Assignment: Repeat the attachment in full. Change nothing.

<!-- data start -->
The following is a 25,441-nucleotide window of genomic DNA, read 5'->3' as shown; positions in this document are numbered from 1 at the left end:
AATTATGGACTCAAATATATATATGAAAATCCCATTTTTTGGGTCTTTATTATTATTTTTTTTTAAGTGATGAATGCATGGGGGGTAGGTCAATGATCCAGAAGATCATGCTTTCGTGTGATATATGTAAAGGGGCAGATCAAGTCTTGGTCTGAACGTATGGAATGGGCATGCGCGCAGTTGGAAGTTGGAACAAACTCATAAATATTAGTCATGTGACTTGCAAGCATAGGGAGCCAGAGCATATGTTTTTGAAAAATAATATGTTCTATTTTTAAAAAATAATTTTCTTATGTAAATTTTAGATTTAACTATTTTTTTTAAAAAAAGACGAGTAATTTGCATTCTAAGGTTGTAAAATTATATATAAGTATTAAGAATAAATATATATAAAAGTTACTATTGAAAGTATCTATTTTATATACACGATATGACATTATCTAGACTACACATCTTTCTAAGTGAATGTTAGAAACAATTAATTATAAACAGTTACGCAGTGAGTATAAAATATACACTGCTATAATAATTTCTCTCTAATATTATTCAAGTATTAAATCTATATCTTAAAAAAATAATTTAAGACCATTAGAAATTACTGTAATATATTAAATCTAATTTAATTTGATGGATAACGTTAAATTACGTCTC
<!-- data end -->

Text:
The following is a 25,441-nucleotide window of genomic DNA, read 5'->3' as shown; positions in this document are numbered from 1 at the left end:
AATTATGGACTCAAATATATATATGAAAATCCCATTTTTTGGGTCTTTATTATTATTTTTTTTTAAGTGATGAATGCATGGGGGGTAGGTCAATGATCCAGAAGATCATGCTTTCGTGTGATATATGTAAAGGGGCAGATCAAGTCTTGGTCTGAACGTATGGAATGGGCATGCGCGCAGTTGGAAGTTGGAACAAACTCATAAATATTAGTCATGTGACTTGCAAGCATAGGGAGCCAGAGCATATGTTTTTGAAAAATAATATGTTCTATTTTTAAAAAATAATTTTCTTATGTAAATTTTAGATTTAACTATTTTTTTTAAAAAAAGACGAGTAATTTGCATTCTAAGGTTGTAAAATTATATATAAGTATTAAGAATAAATATATATAAAAGTTACTATTGAAAGTATCTATTTTATATACACGATATGACATTATCTAGACTACACATCTTTCTAAGTGAATGTTAGAAACAATTAATTATAAACAGTTACGCAGTGAGTATAAAATATACACTGCTATAATAATTTCTCTCTAATATTATTCAAGTATTAAATCTATATCTTAAAAAAATAATTTAAGACCATTAGAAATTACTGTAATATATTAAATCTAATTTAATTTGATGGATAACGTTAAATTACGTCTC